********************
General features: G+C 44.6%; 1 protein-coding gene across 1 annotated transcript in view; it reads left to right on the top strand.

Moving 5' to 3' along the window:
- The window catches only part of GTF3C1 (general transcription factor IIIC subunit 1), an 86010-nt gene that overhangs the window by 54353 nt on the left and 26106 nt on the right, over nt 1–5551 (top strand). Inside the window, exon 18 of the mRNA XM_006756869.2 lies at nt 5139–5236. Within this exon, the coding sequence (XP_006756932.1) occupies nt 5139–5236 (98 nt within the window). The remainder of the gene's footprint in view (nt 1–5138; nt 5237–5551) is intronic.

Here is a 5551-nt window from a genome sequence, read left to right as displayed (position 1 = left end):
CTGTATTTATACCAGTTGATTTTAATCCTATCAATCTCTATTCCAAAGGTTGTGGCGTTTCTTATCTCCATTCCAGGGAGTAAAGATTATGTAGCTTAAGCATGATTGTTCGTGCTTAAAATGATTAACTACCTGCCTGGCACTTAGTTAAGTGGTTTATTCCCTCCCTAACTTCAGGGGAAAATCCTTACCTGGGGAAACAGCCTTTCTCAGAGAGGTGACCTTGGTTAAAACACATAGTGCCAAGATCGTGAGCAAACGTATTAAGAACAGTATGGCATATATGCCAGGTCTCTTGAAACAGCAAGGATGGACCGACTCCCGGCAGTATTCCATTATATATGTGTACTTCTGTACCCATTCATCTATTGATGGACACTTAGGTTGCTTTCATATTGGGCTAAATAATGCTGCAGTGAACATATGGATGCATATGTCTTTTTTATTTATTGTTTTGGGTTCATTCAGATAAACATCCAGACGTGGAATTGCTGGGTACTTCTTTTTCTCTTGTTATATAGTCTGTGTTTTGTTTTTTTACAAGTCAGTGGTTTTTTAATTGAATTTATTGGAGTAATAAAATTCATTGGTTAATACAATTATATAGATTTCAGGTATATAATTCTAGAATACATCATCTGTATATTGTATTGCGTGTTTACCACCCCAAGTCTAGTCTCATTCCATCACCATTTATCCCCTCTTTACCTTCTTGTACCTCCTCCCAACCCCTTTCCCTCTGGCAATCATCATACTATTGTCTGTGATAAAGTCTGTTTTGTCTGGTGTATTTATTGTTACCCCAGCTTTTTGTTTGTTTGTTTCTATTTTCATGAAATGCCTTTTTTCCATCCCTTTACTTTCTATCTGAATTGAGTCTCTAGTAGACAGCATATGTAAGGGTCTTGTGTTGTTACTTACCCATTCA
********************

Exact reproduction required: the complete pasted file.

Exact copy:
General features: G+C 44.6%; 1 protein-coding gene across 1 annotated transcript in view; it reads left to right on the top strand.

Moving 5' to 3' along the window:
- The window catches only part of GTF3C1 (general transcription factor IIIC subunit 1), an 86010-nt gene that overhangs the window by 54353 nt on the left and 26106 nt on the right, over nt 1–5551 (top strand). Inside the window, exon 18 of the mRNA XM_006756869.2 lies at nt 5139–5236. Within this exon, the coding sequence (XP_006756932.1) occupies nt 5139–5236 (98 nt within the window). The remainder of the gene's footprint in view (nt 1–5138; nt 5237–5551) is intronic.

Here is a 5551-nt window from a genome sequence, read left to right as displayed (position 1 = left end):
CTGTATTTATACCAGTTGATTTTAATCCTATCAATCTCTATTCCAAAGGTTGTGGCGTTTCTTATCTCCATTCCAGGGAGTAAAGATTATGTAGCTTAAGCATGATTGTTCGTGCTTAAAATGATTAACTACCTGCCTGGCACTTAGTTAAGTGGTTTATTCCCTCCCTAACTTCAGGGGAAAATCCTTACCTGGGGAAACAGCCTTTCTCAGAGAGGTGACCTTGGTTAAAACACATAGTGCCAAGATCGTGAGCAAACGTATTAAGAACAGTATGGCATATATGCCAGGTCTCTTGAAACAGCAAGGATGGACCGACTCCCGGCAGTATTCCATTATATATGTGTACTTCTGTACCCATTCATCTATTGATGGACACTTAGGTTGCTTTCATATTGGGCTAAATAATGCTGCAGTGAACATATGGATGCATATGTCTTTTTTATTTATTGTTTTGGGTTCATTCAGATAAACATCCAGACGTGGAATTGCTGGGTACTTCTTTTTCTCTTGTTATATAGTCTGTGTTTTGTTTTTTTACAAGTCAGTGGTTTTTTAATTGAATTTATTGGAGTAATAAAATTCATTGGTTAATACAATTATATAGATTTCAGGTATATAATTCTAGAATACATCATCTGTATATTGTATTGCGTGTTTACCACCCCAAGTCTAGTCTCATTCCATCACCATTTATCCCCTCTTTACCTTCTTGTACCTCCTCCCAACCCCTTTCCCTCTGGCAATCATCATACTATTGTCTGTGATAAAGTCTGTTTTGTCTGGTGTATTTATTGTTACCCCAGCTTTTTGTTTGTTTGTTTCTATTTTCATGAAATGCCTTTTTTCCATCCCTTTACTTTCTATCTGAATTGAGTCTCTAGTAGACAGCATATGTAAGGGTCTTGTGTTGTTACTTACCCATTCA